The fact that these results come from UK, a country with a national, public free at-the-point-of- access healthcare system (apart from prescriptions), is particularly worrying. The NHS aims to provide equal access to the population, but this does not seem to be distributed equitable, especially when we consider the use of service and do not their availability. This shows how the interaction of disability and gender can create a structural disadvantage for disabled women who report the worst access to healthcare from any other group (Smith, DL. 2006). To develop effective policies to move towards a more equitable healthcare access, it is important to explore in detail the reasons behind the worse access to healthcare services for people with disabilities, acknowledge how the significance of gender in any exploration of access to services. It is also important to acknowledge how multiple factors, such as disability, gender and the social and financial realities that are implanted affect access to healthcare (Gibson, J., O’Connor, R. 2010). It is vital to determine the actual accessibility of healthcare rather than expected access based on the availability of services or the provision of health reporting, which do not always acknowledge people’s specific needs (eg, transportation needs to reach a healthcare facility). It is also equally important to understand that health inequalities are largely based on disparities in wider determinants and therefore, policies aimed at achieving a more equitable distribution of health, need to address broader socio-economic inequalities (Morris, S., Sutton, M. and Gravelle, H. 2005).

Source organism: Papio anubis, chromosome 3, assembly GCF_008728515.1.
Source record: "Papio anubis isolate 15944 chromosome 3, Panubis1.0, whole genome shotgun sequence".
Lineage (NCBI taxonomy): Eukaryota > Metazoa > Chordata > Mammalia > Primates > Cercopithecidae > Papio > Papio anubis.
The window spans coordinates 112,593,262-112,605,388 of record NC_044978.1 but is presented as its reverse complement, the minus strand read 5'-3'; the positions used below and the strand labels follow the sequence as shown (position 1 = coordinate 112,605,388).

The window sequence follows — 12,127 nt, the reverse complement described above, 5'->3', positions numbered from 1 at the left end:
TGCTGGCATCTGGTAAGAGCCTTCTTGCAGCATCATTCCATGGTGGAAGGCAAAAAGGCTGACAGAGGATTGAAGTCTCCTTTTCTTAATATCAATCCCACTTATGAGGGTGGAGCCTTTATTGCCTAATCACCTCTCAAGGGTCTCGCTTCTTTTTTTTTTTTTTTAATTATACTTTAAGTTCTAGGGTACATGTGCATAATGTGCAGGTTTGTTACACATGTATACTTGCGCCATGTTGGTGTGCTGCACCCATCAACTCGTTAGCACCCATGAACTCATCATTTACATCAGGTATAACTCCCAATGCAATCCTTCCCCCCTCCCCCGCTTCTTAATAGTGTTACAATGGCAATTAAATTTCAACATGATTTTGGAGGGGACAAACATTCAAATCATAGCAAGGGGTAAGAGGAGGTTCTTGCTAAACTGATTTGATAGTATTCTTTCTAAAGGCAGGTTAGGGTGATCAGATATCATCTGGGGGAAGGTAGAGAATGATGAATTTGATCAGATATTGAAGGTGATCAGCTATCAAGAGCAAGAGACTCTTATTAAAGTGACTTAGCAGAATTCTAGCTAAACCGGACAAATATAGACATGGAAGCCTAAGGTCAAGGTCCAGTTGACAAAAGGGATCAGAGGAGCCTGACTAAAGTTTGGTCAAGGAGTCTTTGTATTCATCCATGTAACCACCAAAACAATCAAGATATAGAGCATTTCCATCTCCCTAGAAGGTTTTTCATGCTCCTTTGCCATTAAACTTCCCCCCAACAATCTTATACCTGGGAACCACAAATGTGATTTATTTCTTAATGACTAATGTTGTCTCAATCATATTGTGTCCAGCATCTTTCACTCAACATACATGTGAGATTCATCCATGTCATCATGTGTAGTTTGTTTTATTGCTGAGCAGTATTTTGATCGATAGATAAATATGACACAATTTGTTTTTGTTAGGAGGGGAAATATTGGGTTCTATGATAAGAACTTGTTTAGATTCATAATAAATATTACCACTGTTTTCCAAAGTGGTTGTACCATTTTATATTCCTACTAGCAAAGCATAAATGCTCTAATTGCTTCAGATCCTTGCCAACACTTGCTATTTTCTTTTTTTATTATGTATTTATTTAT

In conclusion, people with disabilities report worse cases every day for access to healthcare, with transportation, cost, buildings and long waiting lists being the main problem. It is very worrying as they illustrate that a section of the population, who may have a higher healthcare needs, faces an increased problem in accessing health care services.